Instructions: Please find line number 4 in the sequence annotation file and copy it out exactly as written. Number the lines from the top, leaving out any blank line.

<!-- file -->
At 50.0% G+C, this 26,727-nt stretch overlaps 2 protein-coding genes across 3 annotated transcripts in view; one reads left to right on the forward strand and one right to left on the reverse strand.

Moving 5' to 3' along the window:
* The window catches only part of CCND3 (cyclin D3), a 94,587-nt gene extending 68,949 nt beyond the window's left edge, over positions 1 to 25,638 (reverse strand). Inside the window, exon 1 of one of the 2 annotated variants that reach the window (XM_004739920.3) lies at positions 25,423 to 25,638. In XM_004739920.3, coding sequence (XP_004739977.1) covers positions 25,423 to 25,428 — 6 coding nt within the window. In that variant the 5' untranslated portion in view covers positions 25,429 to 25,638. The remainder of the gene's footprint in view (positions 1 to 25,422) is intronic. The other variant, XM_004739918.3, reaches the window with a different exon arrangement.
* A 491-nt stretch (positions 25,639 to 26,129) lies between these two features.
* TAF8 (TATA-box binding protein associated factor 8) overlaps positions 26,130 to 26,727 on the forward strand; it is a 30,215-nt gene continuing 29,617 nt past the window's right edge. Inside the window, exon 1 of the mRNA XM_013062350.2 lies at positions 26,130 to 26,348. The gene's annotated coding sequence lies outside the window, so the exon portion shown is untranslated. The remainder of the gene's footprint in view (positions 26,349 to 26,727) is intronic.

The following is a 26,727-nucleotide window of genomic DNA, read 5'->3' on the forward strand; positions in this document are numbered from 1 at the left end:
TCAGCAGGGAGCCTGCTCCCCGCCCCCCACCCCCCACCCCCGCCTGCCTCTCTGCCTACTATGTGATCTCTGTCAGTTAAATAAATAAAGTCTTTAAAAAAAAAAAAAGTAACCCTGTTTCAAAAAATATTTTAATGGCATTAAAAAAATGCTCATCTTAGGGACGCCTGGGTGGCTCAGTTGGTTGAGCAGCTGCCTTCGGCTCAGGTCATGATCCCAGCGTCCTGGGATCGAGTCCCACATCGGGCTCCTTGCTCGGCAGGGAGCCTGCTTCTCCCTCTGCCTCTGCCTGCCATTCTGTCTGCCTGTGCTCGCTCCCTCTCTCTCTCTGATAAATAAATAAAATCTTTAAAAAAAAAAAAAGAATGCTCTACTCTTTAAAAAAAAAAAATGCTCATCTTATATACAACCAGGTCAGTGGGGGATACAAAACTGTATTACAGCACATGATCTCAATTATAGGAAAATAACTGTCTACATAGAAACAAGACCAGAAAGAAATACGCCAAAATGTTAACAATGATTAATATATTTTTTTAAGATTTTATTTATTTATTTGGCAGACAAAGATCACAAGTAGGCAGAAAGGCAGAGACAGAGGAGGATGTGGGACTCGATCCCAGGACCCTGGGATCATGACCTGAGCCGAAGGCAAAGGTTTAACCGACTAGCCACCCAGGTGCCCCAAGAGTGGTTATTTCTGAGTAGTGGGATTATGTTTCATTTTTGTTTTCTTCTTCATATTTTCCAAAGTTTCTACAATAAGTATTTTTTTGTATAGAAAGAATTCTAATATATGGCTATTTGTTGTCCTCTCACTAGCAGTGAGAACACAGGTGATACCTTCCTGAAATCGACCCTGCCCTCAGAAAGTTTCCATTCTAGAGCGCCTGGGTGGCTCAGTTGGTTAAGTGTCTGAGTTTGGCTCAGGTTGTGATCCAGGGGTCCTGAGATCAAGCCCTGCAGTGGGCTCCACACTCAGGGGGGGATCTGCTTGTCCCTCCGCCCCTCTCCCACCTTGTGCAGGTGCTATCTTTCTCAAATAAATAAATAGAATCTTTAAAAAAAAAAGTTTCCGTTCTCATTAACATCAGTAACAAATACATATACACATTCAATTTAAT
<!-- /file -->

* A 491-nt stretch (positions 25,639 to 26,129) lies between these two features.